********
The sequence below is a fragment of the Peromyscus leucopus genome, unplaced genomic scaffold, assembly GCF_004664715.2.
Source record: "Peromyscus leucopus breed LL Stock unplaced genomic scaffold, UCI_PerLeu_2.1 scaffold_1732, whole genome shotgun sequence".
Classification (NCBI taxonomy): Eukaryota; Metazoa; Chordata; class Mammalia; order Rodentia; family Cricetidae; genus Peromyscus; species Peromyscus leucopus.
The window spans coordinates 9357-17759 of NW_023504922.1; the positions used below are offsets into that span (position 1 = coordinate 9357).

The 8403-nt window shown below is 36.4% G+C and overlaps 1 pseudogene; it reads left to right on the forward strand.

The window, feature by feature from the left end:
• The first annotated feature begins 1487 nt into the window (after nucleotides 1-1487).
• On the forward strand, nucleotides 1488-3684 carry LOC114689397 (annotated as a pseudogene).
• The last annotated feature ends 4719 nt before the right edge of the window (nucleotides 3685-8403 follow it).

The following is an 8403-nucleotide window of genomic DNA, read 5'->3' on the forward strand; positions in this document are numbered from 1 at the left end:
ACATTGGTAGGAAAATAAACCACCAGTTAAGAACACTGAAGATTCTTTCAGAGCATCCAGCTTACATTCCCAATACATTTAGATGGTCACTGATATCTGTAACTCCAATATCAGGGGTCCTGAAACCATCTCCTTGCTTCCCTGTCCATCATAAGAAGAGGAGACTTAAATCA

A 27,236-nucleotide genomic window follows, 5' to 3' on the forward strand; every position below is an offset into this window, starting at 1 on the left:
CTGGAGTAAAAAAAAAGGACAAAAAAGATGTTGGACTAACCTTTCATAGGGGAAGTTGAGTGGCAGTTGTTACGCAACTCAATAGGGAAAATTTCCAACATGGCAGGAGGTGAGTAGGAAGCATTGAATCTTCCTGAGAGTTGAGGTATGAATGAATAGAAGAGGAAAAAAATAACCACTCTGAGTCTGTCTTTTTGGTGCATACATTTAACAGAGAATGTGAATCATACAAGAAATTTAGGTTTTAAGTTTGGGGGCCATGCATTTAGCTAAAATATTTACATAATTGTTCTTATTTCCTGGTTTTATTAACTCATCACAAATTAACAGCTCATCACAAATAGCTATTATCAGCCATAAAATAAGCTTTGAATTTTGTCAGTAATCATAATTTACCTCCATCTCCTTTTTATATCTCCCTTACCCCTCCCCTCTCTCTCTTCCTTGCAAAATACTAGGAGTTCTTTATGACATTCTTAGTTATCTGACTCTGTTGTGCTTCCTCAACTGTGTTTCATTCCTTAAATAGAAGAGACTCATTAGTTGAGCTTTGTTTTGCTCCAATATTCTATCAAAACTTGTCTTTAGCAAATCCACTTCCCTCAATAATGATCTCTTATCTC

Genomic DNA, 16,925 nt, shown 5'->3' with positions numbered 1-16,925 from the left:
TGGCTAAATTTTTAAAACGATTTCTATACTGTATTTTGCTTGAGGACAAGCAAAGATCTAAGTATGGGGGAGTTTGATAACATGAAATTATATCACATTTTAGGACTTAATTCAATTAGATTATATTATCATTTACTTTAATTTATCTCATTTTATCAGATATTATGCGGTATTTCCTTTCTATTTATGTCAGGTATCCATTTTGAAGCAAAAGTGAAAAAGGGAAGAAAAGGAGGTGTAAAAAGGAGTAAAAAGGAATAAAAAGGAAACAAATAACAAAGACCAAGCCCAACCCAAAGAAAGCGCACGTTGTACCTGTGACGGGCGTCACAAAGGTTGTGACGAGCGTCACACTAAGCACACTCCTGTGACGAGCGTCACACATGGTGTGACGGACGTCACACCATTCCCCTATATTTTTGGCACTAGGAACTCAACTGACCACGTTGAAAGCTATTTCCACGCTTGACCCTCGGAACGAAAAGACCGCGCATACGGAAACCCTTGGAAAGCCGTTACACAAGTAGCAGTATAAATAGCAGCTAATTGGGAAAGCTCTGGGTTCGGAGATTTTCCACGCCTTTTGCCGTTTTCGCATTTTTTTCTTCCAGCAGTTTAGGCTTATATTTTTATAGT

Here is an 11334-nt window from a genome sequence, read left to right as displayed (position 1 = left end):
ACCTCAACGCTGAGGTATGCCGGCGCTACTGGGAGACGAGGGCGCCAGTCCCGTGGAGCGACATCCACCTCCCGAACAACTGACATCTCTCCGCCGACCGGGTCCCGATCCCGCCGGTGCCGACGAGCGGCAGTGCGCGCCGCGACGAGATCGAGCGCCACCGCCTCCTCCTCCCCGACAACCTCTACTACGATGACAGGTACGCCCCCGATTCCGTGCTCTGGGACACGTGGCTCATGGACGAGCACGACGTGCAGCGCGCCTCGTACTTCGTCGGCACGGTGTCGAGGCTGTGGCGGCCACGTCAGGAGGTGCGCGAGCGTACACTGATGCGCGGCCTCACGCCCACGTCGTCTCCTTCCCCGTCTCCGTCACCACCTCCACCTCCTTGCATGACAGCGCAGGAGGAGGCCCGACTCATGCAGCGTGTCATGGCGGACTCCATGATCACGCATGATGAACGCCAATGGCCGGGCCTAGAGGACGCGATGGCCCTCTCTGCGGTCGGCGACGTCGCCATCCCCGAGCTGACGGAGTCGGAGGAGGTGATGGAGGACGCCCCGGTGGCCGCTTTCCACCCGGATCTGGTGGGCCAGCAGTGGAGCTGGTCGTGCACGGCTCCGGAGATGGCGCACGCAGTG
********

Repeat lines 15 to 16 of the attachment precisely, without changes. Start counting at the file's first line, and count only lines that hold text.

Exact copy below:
TGGCTAAATTTTTAAAACGATTTCTATACTGTATTTTGCTTGAGGACAAGCAAAGATCTAAGTATGGGGGAGTTTGATAACATGAAATTATATCACATTTTAGGACTTAATTCAATTAGATTATATTATCATTTACTTTAATTTATCTCATTTTATCAGATATTATGCGGTATTTCCTTTCTATTTATGTCAGGTATCCATTTTGAAGCAAAAGTGAAAAAGGGAAGAAAAGGAGGTGTAAAAAGGAGTAAAAAGGAATAAAAAGGAAACAAATAACAAAGACCAAGCCCAACCCAAAGAAAGCGCACGTTGTACCTGTGACGGGCGTCACAAAGGTTGTGACGAGCGTCACACTAAGCACACTCCTGTGACGAGCGTCACACATGGTGTGACGGACGTCACACCATTCCCCTATATTTTTGGCACTAGGAACTCAACTGACCACGTTGAAAGCTATTTCCACGCTTGACCCTCGGAACGAAAAGACCGCGCATACGGAAACCCTTGGAAAGCCGTTACACAAGTAGCAGTATAAATAGCAGCTAATTGGGAAAGCTCTGGGTTCGGAGATTTTCCACGCCTTTTGCCGTTTTCGCATTTTTTTCTTCCAGCAGTTTAGGCTTATATTTTTATAGT

Here is an 11334-nt window from a genome sequence, read left to right as displayed (position 1 = left end):